Business software maker PeopleSoft Inc. (PSFT) said on Saturday that its board again rejected Oracle Corp.'s (ORCL) $9.2 billion tender offer, remaining defiant a day after most of its shares were tendered to Oracle.

"PeopleSoft's Board of Directors has met and considered the results of Oracle's unsolicited tender offer and unanimously reaffirmed its previous conclusion that Oracle's latest offer is inadequate," the company said in a statement.

The board decision, hours after it was determined 61 percent of PeopleSoft shares were tendered to Oracle, is likely to mean the two California-based business software makers will return on Wednesday to Delaware Chancery Court.

The companies, which have been locked in a testy takeover battle for 17 months, have been scheduled to appear at the Delaware court to address PeopleSoft's shareholder rights' plan, known as a "poison pill."

Oracle believes Friday's tender result is a mandate that should prompt Vice Chancellor Leo Strine to remove the pill, which is the last hurdle to Oracle clinching a deal. PeopleSoft's board has refused to lift the pill.

Strine could rule the tender result was decisive and deliver a coup de grace by throwing out PeopleSoft's poison pill. That would likely allow Oracle to move forward with closing the deal, which could result in layoffs between 6,000 and 10,000 PeopleSoft employees.

Strine, however, could also uphold the poison pill in the face of a unanimous board holding out for a higher price for shareholders, leaving Oracle with an option of mounting a proxy fight early next year by nominating new PeopleSoft board members who might be more favorable to a buy-out.

Four of PeopleSoft's seven board members will be up for re-election in the Spring at the company's annual shareholder meeting. Oracle, a tiny PeopleSoft shareholder, has until the end of this coming week to submit nominations for new board members, an Oracle spokesman said.


PeopleSoft spokesman Steve Swasey said it was the fifth time the board had rejected Oracle's hostile takeover offer.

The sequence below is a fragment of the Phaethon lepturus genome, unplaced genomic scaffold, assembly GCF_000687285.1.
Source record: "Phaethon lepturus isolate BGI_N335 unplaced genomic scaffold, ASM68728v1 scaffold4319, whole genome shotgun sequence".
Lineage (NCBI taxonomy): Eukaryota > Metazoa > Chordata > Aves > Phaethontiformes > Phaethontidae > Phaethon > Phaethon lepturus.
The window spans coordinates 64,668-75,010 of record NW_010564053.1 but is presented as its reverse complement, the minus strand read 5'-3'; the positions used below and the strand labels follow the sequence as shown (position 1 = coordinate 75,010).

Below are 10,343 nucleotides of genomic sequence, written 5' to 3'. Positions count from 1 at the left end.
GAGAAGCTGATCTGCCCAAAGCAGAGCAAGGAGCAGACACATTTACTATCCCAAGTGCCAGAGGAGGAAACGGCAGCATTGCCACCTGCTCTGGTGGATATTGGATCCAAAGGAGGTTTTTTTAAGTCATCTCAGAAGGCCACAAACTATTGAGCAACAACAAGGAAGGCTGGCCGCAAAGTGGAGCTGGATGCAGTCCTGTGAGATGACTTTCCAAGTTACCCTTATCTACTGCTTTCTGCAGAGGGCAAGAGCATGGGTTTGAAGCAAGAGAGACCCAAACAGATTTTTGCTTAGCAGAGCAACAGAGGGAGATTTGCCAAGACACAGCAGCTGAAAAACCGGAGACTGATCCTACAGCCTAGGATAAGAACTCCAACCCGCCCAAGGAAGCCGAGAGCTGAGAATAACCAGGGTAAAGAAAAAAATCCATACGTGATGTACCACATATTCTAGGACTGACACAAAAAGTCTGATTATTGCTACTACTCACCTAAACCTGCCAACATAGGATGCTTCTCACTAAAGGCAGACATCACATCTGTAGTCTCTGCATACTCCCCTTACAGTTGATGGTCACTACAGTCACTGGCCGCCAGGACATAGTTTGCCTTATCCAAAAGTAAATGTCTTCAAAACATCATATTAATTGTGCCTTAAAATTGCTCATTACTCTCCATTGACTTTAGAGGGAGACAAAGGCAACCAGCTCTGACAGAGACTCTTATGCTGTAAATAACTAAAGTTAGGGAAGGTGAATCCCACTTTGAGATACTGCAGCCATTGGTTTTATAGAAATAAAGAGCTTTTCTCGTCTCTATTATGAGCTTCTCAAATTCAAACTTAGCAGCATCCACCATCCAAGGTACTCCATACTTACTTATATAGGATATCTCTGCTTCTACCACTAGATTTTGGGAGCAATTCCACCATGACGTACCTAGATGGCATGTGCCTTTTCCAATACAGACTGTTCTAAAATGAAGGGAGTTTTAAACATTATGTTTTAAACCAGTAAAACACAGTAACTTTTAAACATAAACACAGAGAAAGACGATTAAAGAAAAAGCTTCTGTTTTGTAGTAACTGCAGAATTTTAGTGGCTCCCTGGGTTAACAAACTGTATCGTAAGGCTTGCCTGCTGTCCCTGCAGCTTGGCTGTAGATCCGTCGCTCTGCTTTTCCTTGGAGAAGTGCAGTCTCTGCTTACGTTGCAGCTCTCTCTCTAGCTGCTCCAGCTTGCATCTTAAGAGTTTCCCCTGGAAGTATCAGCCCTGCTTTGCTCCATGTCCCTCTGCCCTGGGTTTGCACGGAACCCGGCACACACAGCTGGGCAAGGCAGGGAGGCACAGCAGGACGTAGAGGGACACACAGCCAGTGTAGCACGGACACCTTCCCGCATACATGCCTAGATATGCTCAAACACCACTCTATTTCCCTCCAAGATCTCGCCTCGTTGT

Oracle chief executive Larry Ellison reiterated on Friday that the company's $24 per-share offer was final and "fully valued."

Oracle had no reaction to the board's decision and said the board had not contacted Oracle since Friday's tender result to discuss its offer, launched in June 2003.

PeopleSoft said many stockholders who tendered their shares and many who did not tender their stock believed Oracle's all cash, $24 per-share offer was not enough.

"Based on the numerous conversations we have had with our largest stockholders ... the Board believes that a majority of our stockholders agree that Oracle's $24 offer is inadequate and does not reflect PeopleSoft's real value," said A. George Battle, chairman of the Transaction Committee of independent directors.

Some analysts said they were surprised by the board's decision after 228.7 million PeopleSoft shares were tendered to Oracle out of 376 million total PeopleSoft shares.

"It's surprising to me they are prepared to go into an battle after having been rebuked by 61 percent of their shareholders," said Greg Taxin, chief executive of Glass Lewis & Co., a shareholder advisory firm.

Some analysts have also said PeopleSoft's board could try to drag out the takeover saga to a proxy fight to allow the company to post two fiscal quarters of earnings results that could persuade shareholders the company's future is bright.

PeopleSoft recently forecast a rosy 2005 earnings outlook, but many Wall Street analysts said it was too optimistic.